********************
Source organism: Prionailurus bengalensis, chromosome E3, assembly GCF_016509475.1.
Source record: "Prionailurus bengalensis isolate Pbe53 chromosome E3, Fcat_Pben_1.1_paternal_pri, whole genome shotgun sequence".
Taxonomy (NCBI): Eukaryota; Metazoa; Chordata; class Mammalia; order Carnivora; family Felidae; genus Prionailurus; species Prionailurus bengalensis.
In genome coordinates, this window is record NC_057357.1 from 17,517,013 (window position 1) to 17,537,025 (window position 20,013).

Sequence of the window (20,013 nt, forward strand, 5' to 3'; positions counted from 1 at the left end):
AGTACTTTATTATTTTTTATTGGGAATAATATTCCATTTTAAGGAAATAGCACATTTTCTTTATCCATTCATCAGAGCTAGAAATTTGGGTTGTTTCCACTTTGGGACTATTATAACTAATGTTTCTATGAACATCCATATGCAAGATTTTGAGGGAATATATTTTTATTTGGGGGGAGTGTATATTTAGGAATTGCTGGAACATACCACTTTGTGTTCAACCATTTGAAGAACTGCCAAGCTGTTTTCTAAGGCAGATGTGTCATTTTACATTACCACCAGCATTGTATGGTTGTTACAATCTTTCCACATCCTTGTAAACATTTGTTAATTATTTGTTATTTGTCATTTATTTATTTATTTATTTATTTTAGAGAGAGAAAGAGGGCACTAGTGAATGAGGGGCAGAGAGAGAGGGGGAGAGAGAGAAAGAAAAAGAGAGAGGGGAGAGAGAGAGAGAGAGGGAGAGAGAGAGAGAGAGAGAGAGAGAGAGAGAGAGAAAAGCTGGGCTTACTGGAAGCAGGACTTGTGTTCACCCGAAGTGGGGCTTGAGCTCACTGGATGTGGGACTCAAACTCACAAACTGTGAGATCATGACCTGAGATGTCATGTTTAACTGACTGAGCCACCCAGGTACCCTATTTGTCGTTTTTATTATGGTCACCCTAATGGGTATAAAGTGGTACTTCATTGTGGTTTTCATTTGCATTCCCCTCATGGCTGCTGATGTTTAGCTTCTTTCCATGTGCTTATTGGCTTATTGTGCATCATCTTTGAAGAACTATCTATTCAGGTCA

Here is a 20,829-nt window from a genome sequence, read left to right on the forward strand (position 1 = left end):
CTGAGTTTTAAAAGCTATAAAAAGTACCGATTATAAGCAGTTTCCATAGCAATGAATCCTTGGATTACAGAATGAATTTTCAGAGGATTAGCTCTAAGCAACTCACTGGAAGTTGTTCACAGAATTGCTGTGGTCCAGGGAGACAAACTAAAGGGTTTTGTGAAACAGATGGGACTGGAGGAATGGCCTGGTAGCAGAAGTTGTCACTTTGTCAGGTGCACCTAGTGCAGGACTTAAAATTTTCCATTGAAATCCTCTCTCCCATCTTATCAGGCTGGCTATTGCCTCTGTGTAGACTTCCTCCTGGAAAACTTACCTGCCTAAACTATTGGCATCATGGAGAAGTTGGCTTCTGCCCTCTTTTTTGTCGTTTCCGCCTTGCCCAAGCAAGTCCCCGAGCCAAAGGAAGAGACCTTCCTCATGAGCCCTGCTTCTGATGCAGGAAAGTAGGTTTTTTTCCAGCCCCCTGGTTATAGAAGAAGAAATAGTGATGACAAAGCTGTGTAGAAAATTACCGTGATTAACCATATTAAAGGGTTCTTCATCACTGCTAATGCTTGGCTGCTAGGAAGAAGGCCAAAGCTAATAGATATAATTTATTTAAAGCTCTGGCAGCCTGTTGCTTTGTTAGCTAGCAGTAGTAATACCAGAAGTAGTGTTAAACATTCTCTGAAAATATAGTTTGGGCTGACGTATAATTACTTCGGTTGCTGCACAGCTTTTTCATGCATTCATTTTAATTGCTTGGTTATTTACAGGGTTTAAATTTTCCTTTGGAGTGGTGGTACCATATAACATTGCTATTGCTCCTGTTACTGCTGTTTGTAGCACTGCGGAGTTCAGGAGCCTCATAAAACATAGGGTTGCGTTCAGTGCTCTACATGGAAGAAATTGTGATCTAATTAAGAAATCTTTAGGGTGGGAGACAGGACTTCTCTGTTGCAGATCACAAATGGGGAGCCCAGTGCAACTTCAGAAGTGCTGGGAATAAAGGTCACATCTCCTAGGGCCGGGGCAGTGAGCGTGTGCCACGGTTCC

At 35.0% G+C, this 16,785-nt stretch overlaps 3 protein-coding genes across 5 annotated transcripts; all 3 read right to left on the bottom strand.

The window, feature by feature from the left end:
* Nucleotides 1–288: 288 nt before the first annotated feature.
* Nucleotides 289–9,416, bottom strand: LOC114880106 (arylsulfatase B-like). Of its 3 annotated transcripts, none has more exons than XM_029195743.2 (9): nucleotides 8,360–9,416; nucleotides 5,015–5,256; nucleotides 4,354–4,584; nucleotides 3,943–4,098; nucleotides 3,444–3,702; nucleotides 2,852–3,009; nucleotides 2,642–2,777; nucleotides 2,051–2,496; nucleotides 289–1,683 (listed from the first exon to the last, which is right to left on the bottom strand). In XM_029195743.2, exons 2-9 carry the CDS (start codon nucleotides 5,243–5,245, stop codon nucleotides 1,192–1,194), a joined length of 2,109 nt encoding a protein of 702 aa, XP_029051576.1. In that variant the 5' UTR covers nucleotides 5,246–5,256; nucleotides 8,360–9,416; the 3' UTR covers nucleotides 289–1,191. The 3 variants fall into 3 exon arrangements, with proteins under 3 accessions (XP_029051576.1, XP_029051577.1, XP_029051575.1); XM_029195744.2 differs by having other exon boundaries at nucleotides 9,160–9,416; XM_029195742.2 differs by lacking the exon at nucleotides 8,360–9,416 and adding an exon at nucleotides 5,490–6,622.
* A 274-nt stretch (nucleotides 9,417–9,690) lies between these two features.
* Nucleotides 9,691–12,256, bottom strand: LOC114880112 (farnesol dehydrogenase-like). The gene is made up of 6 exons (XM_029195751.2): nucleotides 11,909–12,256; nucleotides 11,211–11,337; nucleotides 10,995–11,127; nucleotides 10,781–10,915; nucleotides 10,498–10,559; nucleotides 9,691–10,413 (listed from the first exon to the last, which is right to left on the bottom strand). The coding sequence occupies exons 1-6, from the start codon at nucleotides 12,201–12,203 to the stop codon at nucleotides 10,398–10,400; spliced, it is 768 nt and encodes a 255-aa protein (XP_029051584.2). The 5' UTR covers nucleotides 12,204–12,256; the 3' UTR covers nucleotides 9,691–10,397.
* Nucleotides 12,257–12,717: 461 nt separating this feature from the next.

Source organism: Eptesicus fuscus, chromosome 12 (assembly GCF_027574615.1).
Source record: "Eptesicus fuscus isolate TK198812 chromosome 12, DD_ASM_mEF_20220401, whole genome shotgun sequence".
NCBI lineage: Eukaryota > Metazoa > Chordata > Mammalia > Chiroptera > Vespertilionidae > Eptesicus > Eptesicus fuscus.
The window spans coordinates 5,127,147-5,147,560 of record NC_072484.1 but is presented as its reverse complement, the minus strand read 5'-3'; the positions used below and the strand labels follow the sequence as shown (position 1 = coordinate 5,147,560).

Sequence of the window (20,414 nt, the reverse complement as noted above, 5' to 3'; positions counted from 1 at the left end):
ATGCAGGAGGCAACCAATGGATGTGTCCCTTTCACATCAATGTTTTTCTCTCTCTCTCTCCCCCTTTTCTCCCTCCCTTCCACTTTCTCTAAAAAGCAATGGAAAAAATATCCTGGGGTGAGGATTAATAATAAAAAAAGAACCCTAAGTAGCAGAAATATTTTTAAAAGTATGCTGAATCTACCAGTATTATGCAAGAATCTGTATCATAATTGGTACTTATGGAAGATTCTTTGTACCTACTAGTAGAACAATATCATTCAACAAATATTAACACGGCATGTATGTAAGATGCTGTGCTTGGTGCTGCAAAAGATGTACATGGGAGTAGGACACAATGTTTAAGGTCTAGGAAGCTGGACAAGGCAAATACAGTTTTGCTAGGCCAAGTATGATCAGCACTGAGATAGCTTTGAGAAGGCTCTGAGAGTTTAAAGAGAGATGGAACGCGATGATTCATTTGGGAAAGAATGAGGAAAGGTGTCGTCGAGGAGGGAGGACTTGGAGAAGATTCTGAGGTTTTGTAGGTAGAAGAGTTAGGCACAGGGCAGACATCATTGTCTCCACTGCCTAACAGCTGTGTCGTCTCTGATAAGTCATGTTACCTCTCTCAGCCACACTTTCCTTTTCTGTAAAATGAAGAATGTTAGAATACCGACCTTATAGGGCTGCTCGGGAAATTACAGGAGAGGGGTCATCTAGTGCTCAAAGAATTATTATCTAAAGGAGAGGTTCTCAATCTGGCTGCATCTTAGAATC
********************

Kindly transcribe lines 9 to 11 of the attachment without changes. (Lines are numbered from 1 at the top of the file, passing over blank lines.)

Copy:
At 35.0% G+C, this 16,785-nt stretch overlaps 3 protein-coding genes across 5 annotated transcripts; all 3 read right to left on the bottom strand.

The window, feature by feature from the left end:
* Nucleotides 1–288: 288 nt before the first annotated feature.